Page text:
Of course, there is no denying the introduction of sign language in to the school curriculum would be a challenge, but if we are truly committed to having a fair and equal society, it must to be done. Clearly, teachers would be required to know sign language to teach it, so a Signing Module should be added to the teacher training course at universities. Obviously, it would be a long time until all teachers could sign but this should not be discouraging. In the interim, there is an abundance of ways pupils could still learn to sign. It is logical to start teaching in primary school and this could be introduced with something simple such as ‘Sign of the Week’ in the first few years. Subsequently, around P5 - when children are normally first taught languages - they could begin to learn more complex sentences and phrases and teachers could learn sign language alongside their pupils, using online resources like YouTube videos or digital courses. As a result of this being introduced in the early stages of education, it would become the expected norm that children would be able to communicate effectively with their deaf counterparts. How life changing this would be! A case study of a six-year-old boy with moderate hearing loss showed that he hadn’t learned any of the names of the children in class despite being in school for over a year. This inability to communicate with peers is also demonstrated by Faiza, 11, who says "If children learnt more sign, it would mean I'd try to play with them more, If my hearing friends didn't sign, I would feel lonely and sad." These poignant statements illustrate the massive positive impact that signing classmates would have on deaf children. Therefore, there is no disputing that early implantation of sign language into the curriculum would inevitably result in a myriad of benefits for deaf and hearing impaired people.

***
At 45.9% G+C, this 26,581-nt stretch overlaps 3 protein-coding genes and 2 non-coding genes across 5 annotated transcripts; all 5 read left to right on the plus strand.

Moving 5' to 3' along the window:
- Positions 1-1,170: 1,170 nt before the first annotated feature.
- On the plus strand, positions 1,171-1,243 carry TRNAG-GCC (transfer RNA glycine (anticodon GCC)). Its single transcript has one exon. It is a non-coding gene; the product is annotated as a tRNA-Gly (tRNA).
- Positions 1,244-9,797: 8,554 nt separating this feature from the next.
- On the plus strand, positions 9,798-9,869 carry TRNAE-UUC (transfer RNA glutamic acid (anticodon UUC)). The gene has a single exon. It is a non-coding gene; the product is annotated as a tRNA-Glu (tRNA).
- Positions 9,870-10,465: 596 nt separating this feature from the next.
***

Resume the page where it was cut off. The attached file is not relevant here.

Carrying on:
But how could this all be transitioned to high school education? To my mind, with determination and full commitment on the part of the government and educationalists, sign language could become an intrinsic part of the curriculum with equal status to other languages. When pupils reach High School, they would pick what language they wished to study. At first, potentially, there may be only a few teachers who are trained in sign language, so pupils could either travel to these specialists schools or the signing teacher could be peripatetic. Furthermore, it would make sense for either deaf people to visit the classrooms to aid the teaching process, or pupils could visit schools for deaf children in the vicinity so they could take the opportunity to connect with someone of their own age using sign language, even it was just simple conversation. Another option would be the use of online courses for students such as the excellent one available from the British Sign Language website. If considerable numbers of students and teachers could communicate using sign language, it would mean mainstream schools would become a more accessible place to deaf students, as well as heightening general awareness of deaf culture. This would help to create a more fair and integrated society – something that should have happened years ago!